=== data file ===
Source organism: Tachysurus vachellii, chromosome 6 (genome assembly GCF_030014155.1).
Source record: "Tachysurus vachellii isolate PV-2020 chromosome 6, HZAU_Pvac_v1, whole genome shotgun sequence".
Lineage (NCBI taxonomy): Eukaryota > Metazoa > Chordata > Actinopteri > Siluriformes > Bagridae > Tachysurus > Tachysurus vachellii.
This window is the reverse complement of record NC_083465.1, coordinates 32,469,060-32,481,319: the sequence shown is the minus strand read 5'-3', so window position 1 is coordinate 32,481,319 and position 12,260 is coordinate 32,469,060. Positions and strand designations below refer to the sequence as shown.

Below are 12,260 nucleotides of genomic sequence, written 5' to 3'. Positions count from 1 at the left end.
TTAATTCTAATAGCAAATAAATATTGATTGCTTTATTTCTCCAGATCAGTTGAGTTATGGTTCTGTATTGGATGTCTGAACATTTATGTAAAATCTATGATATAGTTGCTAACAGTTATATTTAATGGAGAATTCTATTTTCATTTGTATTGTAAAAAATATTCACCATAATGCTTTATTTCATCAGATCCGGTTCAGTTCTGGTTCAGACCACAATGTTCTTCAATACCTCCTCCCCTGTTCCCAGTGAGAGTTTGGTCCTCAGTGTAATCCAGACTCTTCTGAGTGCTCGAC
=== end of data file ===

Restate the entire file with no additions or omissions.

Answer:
Source organism: Tachysurus vachellii, chromosome 6 (genome assembly GCF_030014155.1).
Source record: "Tachysurus vachellii isolate PV-2020 chromosome 6, HZAU_Pvac_v1, whole genome shotgun sequence".
Lineage (NCBI taxonomy): Eukaryota > Metazoa > Chordata > Actinopteri > Siluriformes > Bagridae > Tachysurus > Tachysurus vachellii.
This window is the reverse complement of record NC_083465.1, coordinates 32,469,060-32,481,319: the sequence shown is the minus strand read 5'-3', so window position 1 is coordinate 32,481,319 and position 12,260 is coordinate 32,469,060. Positions and strand designations below refer to the sequence as shown.

Below are 12,260 nucleotides of genomic sequence, written 5' to 3'. Positions count from 1 at the left end.
TTAATTCTAATAGCAAATAAATATTGATTGCTTTATTTCTCCAGATCAGTTGAGTTATGGTTCTGTATTGGATGTCTGAACATTTATGTAAAATCTATGATATAGTTGCTAACAGTTATATTTAATGGAGAATTCTATTTTCATTTGTATTGTAAAAAATATTCACCATAATGCTTTATTTCATCAGATCCGGTTCAGTTCTGGTTCAGACCACAATGTTCTTCAATACCTCCTCCCCTGTTCCCAGTGAGAGTTTGGTCCTCAGTGTAATCCAGACTCTTCTGAGTGCTCGAC